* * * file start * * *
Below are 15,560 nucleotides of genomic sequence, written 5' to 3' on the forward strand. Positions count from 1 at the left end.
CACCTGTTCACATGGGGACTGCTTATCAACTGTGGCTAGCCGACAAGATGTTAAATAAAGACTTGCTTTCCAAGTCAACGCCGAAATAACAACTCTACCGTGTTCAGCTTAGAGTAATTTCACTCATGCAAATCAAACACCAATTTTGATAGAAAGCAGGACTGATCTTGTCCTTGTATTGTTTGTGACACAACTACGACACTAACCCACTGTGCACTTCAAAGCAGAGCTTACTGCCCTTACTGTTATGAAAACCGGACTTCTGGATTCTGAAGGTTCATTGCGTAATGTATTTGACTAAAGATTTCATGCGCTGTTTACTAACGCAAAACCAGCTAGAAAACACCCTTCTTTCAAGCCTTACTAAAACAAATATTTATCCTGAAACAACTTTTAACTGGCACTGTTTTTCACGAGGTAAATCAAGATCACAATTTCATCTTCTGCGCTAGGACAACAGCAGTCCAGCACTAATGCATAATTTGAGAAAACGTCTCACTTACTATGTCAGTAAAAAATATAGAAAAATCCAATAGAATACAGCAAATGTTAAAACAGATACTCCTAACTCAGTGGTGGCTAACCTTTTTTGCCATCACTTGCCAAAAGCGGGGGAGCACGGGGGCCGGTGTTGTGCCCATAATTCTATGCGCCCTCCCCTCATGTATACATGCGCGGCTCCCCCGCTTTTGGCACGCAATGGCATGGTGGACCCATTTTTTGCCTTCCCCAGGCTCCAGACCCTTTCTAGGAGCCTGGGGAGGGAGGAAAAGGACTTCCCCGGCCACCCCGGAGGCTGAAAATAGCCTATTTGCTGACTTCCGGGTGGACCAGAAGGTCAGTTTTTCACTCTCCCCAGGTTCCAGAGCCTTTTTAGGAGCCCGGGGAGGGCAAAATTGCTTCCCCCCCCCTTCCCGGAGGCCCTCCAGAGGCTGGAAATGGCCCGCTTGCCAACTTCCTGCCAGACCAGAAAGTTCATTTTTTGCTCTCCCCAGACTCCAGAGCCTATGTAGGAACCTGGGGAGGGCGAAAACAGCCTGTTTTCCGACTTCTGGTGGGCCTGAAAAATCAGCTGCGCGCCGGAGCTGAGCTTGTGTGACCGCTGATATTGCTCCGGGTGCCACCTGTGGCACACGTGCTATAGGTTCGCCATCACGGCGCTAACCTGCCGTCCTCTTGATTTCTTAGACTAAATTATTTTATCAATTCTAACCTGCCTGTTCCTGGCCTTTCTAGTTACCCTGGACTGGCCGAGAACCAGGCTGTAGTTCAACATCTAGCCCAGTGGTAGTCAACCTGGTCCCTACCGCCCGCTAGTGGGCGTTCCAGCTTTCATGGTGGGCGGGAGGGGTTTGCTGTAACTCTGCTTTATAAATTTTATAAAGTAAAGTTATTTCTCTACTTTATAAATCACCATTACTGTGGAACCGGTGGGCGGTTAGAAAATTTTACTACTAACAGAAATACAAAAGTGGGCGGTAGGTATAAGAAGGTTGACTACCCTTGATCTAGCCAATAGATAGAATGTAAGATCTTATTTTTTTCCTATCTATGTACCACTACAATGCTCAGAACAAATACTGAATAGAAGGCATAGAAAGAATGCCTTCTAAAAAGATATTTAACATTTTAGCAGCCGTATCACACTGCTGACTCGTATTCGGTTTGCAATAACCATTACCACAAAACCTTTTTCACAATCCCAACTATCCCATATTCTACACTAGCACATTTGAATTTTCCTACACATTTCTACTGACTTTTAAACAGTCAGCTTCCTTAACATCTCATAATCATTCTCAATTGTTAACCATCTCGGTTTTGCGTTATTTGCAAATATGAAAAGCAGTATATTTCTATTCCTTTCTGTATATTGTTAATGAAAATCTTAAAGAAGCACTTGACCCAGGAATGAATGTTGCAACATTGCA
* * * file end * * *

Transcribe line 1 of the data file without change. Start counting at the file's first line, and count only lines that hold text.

Below are 15,560 nucleotides of genomic sequence, written 5' to 3' on the forward strand. Positions count from 1 at the left end.